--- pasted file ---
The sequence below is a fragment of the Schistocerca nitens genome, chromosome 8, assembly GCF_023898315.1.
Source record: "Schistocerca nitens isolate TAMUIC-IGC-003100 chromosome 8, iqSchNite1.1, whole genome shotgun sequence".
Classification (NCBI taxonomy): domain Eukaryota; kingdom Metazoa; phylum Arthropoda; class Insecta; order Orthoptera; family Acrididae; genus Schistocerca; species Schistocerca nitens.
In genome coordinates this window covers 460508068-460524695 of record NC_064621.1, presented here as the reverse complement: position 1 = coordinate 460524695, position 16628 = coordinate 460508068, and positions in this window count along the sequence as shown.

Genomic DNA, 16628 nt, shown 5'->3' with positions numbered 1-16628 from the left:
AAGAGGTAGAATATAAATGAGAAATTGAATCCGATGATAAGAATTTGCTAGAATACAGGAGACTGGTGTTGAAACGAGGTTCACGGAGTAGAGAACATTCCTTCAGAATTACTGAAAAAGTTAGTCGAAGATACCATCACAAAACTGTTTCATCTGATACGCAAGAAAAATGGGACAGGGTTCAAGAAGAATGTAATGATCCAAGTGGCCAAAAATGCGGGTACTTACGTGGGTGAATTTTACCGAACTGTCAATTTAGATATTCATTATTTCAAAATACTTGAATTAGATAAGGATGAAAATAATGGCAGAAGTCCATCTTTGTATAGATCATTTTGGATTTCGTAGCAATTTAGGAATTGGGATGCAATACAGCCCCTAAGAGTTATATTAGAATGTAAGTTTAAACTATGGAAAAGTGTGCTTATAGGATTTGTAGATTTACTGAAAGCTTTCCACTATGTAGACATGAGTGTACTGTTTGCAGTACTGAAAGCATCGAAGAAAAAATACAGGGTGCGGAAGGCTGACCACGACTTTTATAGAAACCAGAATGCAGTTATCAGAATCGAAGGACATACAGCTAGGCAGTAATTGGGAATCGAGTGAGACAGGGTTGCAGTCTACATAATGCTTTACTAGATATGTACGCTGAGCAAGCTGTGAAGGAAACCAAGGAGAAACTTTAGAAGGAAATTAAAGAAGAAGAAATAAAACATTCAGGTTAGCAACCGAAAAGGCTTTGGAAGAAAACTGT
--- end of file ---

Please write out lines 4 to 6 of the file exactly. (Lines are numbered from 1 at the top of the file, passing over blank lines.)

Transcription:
In genome coordinates this window covers 460508068-460524695 of record NC_064621.1, presented here as the reverse complement: position 1 = coordinate 460524695, position 16628 = coordinate 460508068, and positions in this window count along the sequence as shown.

Genomic DNA, 16628 nt, shown 5'->3' with positions numbered 1-16628 from the left:
AAGAGGTAGAATATAAATGAGAAATTGAATCCGATGATAAGAATTTGCTAGAATACAGGAGACTGGTGTTGAAACGAGGTTCACGGAGTAGAGAACATTCCTTCAGAATTACTGAAAAAGTTAGTCGAAGATACCATCACAAAACTGTTTCATCTGATACGCAAGAAAAATGGGACAGGGTTCAAGAAGAATGTAATGATCCAAGTGGCCAAAAATGCGGGTACTTACGTGGGTGAATTTTACCGAACTGTCAATTTAGATATTCATTATTTCAAAATACTTGAATTAGATAAGGATGAAAATAATGGCAGAAGTCCATCTTTGTATAGATCATTTTGGATTTCGTAGCAATTTAGGAATTGGGATGCAATACAGCCCCTAAGAGTTATATTAGAATGTAAGTTTAAACTATGGAAAAGTGTGCTTATAGGATTTGTAGATTTACTGAAAGCTTTCCACTATGTAGACATGAGTGTACTGTTTGCAGTACTGAAAGCATCGAAGAAAAAATACAGGGTGCGGAAGGCTGACCACGACTTTTATAGAAACCAGAATGCAGTTATCAGAATCGAAGGACATACAGCTAGGCAGTAATTGGGAATCGAGTGAGACAGGGTTGCAGTCTACATAATGCTTTACTAGATATGTACGCTGAGCAAGCTGTGAAGGAAACCAAGGAGAAACTTTAGAAGGAAATTAAAGAAGAAGAAATAAAACATTCAGGTTAGCAACCGAAAAGGCTTTGGAAGAAAACTGT